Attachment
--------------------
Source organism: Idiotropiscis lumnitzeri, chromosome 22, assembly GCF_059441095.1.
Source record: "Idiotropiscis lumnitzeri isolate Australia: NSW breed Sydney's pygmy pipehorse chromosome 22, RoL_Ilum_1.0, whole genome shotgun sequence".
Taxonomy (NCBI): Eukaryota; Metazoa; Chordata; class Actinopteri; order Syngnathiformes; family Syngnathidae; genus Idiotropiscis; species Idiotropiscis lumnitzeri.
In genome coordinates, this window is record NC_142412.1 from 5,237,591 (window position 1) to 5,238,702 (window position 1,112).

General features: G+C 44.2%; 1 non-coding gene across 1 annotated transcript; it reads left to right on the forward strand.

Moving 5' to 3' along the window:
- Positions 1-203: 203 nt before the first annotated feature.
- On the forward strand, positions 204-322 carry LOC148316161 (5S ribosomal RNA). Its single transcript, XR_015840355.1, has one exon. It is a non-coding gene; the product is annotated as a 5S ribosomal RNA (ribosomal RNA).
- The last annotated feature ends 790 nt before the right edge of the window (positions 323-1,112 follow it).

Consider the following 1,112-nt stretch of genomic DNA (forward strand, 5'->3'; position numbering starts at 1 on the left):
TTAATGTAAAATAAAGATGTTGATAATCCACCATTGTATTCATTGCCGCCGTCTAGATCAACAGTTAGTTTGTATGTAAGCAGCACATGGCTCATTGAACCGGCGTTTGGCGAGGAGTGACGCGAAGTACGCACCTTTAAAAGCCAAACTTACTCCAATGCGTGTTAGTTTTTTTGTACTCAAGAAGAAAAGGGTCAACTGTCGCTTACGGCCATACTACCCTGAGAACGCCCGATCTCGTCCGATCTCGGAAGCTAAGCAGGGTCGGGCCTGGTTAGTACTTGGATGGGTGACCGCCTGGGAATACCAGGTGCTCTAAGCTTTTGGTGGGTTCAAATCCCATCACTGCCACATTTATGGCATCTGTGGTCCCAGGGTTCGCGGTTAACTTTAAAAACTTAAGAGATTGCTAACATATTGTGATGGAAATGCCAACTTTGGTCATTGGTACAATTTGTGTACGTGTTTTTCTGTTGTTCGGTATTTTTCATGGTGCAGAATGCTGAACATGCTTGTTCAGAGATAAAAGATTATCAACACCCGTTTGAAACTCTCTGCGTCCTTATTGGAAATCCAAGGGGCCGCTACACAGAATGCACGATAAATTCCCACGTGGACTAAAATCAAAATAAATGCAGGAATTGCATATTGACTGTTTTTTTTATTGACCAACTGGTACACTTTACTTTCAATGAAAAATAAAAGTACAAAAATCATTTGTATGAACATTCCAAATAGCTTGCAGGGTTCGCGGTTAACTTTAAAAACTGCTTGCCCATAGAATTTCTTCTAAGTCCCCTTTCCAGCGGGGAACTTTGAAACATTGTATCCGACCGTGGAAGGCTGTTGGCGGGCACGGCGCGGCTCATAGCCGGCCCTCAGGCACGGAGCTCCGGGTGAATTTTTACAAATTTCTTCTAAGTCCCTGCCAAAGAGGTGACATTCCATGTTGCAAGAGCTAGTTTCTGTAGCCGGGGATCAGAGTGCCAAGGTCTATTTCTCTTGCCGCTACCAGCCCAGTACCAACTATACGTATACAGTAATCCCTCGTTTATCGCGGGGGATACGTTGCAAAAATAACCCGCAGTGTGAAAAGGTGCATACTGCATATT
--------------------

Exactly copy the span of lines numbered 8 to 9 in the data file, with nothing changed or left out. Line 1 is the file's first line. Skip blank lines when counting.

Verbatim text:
- On the forward strand, positions 204-322 carry LOC148316161 (5S ribosomal RNA). Its single transcript, XR_015840355.1, has one exon. It is a non-coding gene; the product is annotated as a 5S ribosomal RNA (ribosomal RNA).
- The last annotated feature ends 790 nt before the right edge of the window (positions 323-1,112 follow it).